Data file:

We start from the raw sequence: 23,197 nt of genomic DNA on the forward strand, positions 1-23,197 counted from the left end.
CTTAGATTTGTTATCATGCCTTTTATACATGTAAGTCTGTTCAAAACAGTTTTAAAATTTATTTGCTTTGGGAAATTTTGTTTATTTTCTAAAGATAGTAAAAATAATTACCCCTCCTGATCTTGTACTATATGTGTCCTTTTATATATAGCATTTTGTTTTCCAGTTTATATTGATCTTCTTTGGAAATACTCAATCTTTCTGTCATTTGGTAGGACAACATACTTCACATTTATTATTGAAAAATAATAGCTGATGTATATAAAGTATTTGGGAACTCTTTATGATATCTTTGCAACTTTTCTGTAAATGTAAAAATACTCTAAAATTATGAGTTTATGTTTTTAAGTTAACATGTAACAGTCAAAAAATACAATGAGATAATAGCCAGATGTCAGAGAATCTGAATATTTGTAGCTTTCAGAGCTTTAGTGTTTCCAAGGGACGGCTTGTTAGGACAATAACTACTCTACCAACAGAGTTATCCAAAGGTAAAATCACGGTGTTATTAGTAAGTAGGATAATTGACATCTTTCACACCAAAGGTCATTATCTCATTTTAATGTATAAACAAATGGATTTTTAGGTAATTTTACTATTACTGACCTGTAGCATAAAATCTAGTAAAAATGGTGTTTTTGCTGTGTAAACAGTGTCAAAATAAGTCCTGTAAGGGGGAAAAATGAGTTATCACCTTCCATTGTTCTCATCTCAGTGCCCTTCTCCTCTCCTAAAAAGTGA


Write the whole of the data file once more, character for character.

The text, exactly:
We start from the raw sequence: 23,197 nt of genomic DNA on the forward strand, positions 1-23,197 counted from the left end.
CTTAGATTTGTTATCATGCCTTTTATACATGTAAGTCTGTTCAAAACAGTTTTAAAATTTATTTGCTTTGGGAAATTTTGTTTATTTTCTAAAGATAGTAAAAATAATTACCCCTCCTGATCTTGTACTATATGTGTCCTTTTATATATAGCATTTTGTTTTCCAGTTTATATTGATCTTCTTTGGAAATACTCAATCTTTCTGTCATTTGGTAGGACAACATACTTCACATTTATTATTGAAAAATAATAGCTGATGTATATAAAGTATTTGGGAACTCTTTATGATATCTTTGCAACTTTTCTGTAAATGTAAAAATACTCTAAAATTATGAGTTTATGTTTTTAAGTTAACATGTAACAGTCAAAAAATACAATGAGATAATAGCCAGATGTCAGAGAATCTGAATATTTGTAGCTTTCAGAGCTTTAGTGTTTCCAAGGGACGGCTTGTTAGGACAATAACTACTCTACCAACAGAGTTATCCAAAGGTAAAATCACGGTGTTATTAGTAAGTAGGATAATTGACATCTTTCACACCAAAGGTCATTATCTCATTTTAATGTATAAACAAATGGATTTTTAGGTAATTTTACTATTACTGACCTGTAGCATAAAATCTAGTAAAAATGGTGTTTTTGCTGTGTAAACAGTGTCAAAATAAGTCCTGTAAGGGGGAAAAATGAGTTATCACCTTCCATTGTTCTCATCTCAGTGCCCTTCTCCTCTCCTAAAAAGTGA